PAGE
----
Algorithms use neural networks to show you what you’re likely to want.
Now that you know what algorithms actually do, let’s talk about how they do it. For that, we need to understand neural networks. Here’s a very quick explanation of a very complicated concept.
A lot of algorithms run on neural networks. These networks are inspired by the way the human brain works. Neural networks are made of nodes which are connected by “neurons.” Each individual neuron is weighed differently based on whether or not the network as a whole is getting the desired result.
In other words, neural networks adjust their neurons in order to increase the odds of meeting a certain objective. Based on my viewing habits, for example, TikTok notices that I spend more time watching science videos, so it strengthens the neurons associated with “liking science videos” and shows me more of them. This habit continues until the neural network is more optimized to show me things I like.
This works the other way too. TikTok has a bad habit of sending me ADHD videos. I scroll past them pretty quickly, so it weakens the neurons associated with “liking ADHD videos” and shows me less of them. This habit continues until the neural network is more optimized to not show me things I don’t like, thus leaving more room to show me what I do like.
I’ve glossed over a lot, so here’s a quick primer video if you want to go way down this rabbit hole.
For the most part, people decide what algorithms do…not the other way around.
Once you know how the technology works and how it’s applied, things start making more sense. Nearly every company that curates the massive amount of content on the internet is doing so for profit. They have a very strong incentive to make their platforms as attractive as possible. That’s why they spend an enormous amount of time and money figuring out how to show people what they want to see.
That’s the key part: algorithms show people what they want to see.
Some people imagine algorithms as some sort of Terminator-like overlord that forces content upon us whether we want it or not. But that’s just not true. Algorithms are based on people’s desires.
Now that’s not to say that every algorithm accomplishes its objective. There’s a good argument to be made that Facebook is losing its luster since many complain about the platform showing them things they don’t want to see. But when algorithms work, they work by making people want to stay online by showing them things that elicit an emotional response.
You could argue that algorithms are bad for society. Maybe we’re amusing ourselves to death. Maybe it’s a Brave New World style of dystopia. Honestly, I share a lot of those worries and I sometimes even agree with those sentiments.
But regardless of whether algorithmic content curation is a positive or negative for society, the point still remains – social media networks don’t force messages on us like Nineteen Eighty-Four. They show us what we want to see.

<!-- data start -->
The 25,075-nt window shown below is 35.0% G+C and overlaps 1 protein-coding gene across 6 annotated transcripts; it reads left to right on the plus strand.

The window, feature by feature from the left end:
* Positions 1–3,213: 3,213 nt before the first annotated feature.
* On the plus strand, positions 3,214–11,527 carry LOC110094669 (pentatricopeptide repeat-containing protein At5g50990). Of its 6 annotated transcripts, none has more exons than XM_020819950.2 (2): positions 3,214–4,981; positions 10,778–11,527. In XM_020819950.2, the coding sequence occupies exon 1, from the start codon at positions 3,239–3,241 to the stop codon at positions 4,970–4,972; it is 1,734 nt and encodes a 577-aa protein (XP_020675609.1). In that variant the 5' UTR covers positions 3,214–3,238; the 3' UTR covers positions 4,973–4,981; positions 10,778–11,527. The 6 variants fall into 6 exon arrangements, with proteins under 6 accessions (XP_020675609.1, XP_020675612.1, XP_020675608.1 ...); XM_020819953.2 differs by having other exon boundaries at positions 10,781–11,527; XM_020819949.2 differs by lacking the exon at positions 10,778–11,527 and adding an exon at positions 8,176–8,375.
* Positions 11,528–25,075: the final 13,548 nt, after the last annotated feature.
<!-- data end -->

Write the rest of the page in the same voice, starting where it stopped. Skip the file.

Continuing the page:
So you must ask yourself: am I making what people want to see?
My one exception to the rule – it’s OK to blame the algorithm when it spreads misinformation or hate.
I think it is a mistake to blame the algorithm for not sharing your content. I do not think it is a mistake to blame the algorithm when it spreads misinformation and hate.
The reason I bring this up is because people tend to roll all their grievances with “the algorithm” into a jumbled mass. These are two very separate problems.
One of the awful byproducts of creating computer systems to keep people engaged is that strong emotions increase watch time, engagement metrics, and other things algorithms pay attention to. That is to say, much like Monsters Inc., social media networks and search engines sometimes run on screams.
You can see it in Facebook’s problem with misinformation, Conspiracy Tok, and Twitter’s incessant political bickering. You can sometimes see it when Google accidentally ranks neo-Nazi books as recommendations.
Social media platforms and search engines cannot possibly remove all the misinformation or hate on their systems. But what they can do is keep making efforts to isolate and remove it from widespread distribution by tweaking their algorithms to separate beneficial engagement from harmful engagement on their platforms.
Easier said than done, yes, but given the consequences, I think it’s OK to hold big companies’ feet to the fire on this one.
Here’s what you can do instead of blaming the algorithm.
For you, as a content creator, the fact that algorithms are based on what people want to see opens up massive opportunities. You don’t have to please some soulless computer system. You have to please people instead so that they can tell the computer to put them in touch with you.
Pleasing people is no easy task, but hey, we’ve got a whole discipline that teaches us how to do it. Marketing! It’s been around for a long time and we’ve established a lot of best practices that don’t require you to know computer science.